Original Research

Inference and Relevance in Paul's Allegory of the Wild Olive Tree

P. J. Maartens
HTS Teologiese Studies / Theological Studies | Vol 53, No 4 | a1758 | DOI: https://doi.org/10.4102/hts.v53i4.1758 | © 1997 P. J. Maartens | This work is licensed under CC Attribution 4.0
Submitted: 14 December 1997 | Published: 14 December 1997

About the author(s)

P. J. Maartens, Department of Biblical Literature University of Durban-Westville, South Africa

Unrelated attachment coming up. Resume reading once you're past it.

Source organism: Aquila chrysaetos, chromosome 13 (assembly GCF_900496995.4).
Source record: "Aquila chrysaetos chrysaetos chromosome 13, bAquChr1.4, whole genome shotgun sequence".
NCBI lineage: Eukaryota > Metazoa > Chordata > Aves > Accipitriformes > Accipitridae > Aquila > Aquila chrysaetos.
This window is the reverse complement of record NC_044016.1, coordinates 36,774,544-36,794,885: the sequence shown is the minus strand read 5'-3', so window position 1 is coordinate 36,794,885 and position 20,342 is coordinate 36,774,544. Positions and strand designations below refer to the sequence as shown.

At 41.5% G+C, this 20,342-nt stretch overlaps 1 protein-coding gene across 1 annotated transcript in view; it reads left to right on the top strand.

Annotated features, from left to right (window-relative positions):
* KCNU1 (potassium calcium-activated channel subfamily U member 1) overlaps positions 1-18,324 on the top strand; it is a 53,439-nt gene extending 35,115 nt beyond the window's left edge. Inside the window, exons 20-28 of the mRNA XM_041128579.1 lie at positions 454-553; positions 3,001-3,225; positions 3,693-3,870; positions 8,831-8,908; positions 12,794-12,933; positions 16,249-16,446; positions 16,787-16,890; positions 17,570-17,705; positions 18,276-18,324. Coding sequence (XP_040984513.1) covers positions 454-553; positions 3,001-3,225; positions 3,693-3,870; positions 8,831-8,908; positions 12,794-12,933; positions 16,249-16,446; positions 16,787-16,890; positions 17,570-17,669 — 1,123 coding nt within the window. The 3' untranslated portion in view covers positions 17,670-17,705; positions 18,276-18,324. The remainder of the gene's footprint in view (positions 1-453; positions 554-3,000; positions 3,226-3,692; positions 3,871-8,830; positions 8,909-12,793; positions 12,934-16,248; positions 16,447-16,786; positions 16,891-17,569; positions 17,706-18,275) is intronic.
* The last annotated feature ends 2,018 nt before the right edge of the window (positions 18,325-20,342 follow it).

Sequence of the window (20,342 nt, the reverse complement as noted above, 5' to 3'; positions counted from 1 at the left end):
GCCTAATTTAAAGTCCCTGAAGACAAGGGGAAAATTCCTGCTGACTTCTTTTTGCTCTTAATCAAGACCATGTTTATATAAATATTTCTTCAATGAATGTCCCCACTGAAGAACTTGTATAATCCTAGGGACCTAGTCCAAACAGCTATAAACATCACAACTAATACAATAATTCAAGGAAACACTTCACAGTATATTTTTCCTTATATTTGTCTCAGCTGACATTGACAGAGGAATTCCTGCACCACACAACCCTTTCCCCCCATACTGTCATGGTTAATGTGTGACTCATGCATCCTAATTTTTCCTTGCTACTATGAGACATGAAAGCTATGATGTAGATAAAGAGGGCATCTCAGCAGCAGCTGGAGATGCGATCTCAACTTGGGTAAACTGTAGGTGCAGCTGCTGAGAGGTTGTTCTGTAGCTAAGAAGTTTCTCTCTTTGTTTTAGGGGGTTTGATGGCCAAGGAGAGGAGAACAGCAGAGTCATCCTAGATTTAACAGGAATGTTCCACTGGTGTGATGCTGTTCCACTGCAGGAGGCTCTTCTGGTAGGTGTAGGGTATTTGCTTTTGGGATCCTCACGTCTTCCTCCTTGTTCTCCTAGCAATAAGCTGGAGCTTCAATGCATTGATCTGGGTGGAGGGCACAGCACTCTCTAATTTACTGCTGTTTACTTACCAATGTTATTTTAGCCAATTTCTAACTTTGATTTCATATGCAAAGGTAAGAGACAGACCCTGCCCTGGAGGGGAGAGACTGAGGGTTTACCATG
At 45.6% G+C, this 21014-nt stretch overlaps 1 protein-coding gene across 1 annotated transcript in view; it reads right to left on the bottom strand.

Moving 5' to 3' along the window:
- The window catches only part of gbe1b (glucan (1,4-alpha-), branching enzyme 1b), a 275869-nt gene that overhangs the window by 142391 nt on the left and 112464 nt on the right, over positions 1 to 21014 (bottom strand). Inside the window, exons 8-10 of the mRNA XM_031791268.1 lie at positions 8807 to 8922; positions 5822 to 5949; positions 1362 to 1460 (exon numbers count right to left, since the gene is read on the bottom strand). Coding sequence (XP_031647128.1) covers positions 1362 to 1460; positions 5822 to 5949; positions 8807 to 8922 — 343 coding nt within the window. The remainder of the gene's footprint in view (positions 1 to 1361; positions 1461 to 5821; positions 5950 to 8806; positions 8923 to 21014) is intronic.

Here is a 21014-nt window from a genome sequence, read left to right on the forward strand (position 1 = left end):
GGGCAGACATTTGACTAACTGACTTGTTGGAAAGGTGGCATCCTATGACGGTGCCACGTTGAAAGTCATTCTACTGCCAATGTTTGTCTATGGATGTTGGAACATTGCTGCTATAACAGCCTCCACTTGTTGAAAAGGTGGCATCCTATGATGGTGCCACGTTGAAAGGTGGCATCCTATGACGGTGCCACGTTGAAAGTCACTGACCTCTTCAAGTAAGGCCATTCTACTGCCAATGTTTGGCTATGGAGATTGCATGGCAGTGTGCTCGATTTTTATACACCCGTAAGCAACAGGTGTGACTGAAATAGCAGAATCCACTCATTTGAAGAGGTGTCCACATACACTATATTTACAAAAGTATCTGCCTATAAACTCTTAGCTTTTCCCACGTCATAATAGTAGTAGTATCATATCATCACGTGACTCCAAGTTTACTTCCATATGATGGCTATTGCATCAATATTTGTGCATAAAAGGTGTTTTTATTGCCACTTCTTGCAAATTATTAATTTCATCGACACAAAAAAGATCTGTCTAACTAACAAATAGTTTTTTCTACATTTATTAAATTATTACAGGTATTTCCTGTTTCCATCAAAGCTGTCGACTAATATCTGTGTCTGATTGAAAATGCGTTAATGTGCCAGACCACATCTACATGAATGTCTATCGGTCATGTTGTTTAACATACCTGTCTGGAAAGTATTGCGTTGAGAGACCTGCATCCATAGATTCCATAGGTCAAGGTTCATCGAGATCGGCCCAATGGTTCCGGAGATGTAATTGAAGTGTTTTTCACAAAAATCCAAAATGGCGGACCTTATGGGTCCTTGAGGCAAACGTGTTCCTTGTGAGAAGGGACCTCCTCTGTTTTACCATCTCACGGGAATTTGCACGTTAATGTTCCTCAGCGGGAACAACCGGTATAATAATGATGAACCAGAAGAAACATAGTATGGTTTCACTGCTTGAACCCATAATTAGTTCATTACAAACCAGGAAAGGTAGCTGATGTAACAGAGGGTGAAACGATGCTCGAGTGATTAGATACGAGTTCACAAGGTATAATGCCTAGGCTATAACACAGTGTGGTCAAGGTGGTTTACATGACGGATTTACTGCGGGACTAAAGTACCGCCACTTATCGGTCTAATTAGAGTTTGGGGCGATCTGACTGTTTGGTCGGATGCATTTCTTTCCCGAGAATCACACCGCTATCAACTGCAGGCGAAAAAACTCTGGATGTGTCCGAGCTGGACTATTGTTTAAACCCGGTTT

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Relevance theory accounts for Paul's preference for 'the wild olive' tree in using horticultural practices of grafting to symbolise his mission to the Gentiles. The olive tree facilitates inclusive imagery. The principle of ostensive inferential communication also accounts for the violation of horticultural conventions. Relevance juxtaposes God who calls and Israel that fails. The remnant as cultivated olive is the balance of this process. Relevance 'roots' the symbolism in election and the covenant as origins of Israel. Israel obtains eschatological relevance and significance. Gentile Christians are drawn into eschatological Israel. The church is rooted in continuity with the historical Israel. The juxtaposition of different readings renders all interpretation relative. Yet, changing the cognitive environment of its readers guarantees the relevance of exegetical discourse.


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